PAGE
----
Festivals, Mobility, Scenes: UK Bass Culture and the case of Outlook Festival
Since at least the 1980s, ravers from London have travelled abroad to hear bass-heavy dance music, temporarily occupying popular summer destinations from Spain to Cyprus and beyond. This interdisciplinary paper explores the topic of musical mobility in the context of Outlook Festival, Croatia: an international bass music event (established in 2008) that celebrates sound system culture and has strong ties to London, particularly the city’s ‘bass music’ genres including dub, drum ‘n’ bass, dubstep, grime, and garage. The primary argument is that Outlook represents a valuable opportunity for understanding how different scenes in UK bass culture become mobile and are constituted at different scales, outside of their usual urban venues of the city street, home studio, or nightclub. I begin by outlining how the turn towards ‘mobilities’ in the humanities has developed within musicology and popular music studies in recent decades, and highlight the need for caution around claims for a ‘new dawn’ or ‘post-global era’ in contemporary musical culture (Krüger & Trandafoiu 2014). I then draw on research relating to popular music, festivals, and mobility—particularly work on the ‘psychedelic diaspora’ of Goa trance music (St John 2013) —to contextualise the different kinds of mobility at play at Outlook Festival. A preliminary analysis is presented around the conceptualisation of music festivals as scenes (Mall 2020; Dowd et al. 2004) and how different social and musical strategies are employed by Outlook to foster a sense of imagined community and translocality via the global ‘Outlook Family’. Finally, I conclude by touching on covid-19’s impact on global human mobility and the festival industry, and consider the challenges facing Outlook Festival in the near future.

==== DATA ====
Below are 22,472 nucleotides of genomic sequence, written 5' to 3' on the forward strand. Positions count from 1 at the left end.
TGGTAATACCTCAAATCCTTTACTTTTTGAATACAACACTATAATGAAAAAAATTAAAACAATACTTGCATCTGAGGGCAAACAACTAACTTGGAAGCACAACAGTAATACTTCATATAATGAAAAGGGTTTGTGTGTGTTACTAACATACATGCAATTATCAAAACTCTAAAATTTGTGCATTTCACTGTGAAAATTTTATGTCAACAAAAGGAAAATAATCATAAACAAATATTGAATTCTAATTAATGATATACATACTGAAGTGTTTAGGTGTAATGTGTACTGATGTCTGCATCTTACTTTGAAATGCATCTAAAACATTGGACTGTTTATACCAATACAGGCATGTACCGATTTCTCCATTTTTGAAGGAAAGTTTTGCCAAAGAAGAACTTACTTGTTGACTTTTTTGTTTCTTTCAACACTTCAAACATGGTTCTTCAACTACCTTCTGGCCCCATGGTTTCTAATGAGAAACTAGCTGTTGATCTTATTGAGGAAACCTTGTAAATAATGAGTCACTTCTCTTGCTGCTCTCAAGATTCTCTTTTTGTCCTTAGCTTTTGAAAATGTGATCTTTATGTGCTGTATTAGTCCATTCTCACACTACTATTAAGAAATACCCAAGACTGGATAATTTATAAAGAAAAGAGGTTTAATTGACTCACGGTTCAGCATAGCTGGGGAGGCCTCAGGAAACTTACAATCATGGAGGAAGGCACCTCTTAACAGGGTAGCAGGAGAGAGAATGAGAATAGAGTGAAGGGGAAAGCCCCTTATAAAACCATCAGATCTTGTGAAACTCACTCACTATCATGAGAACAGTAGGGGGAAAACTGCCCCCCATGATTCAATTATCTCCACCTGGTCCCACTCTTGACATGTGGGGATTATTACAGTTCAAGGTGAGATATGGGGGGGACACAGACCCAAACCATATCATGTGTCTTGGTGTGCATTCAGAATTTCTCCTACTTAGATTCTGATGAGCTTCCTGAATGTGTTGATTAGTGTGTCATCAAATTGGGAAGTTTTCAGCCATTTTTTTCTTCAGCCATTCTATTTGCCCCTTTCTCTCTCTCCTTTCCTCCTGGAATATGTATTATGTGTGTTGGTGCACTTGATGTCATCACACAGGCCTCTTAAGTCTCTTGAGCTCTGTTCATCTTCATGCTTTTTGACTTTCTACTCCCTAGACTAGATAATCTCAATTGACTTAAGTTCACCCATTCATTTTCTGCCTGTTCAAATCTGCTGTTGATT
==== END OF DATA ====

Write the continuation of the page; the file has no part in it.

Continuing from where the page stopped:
Ivan Mouraviev is a PhD student at the University of Bristol working on affect & mobility in UK bass culture, supervised by Dr Justin Williams and Dr Florian Scheding. In 2019 he was awarded an MPhil in Music Studies at the University of Cambridge, having completed earlier undergraduate studies at the University of Auckland in his home country of New Zealand. Ivan has presented and/or published research on topics such as global hip-hop and video game music, and is a co-organiser of the (currently postponed) one-day conference Low End Theories: Understanding Bass Music & Culture.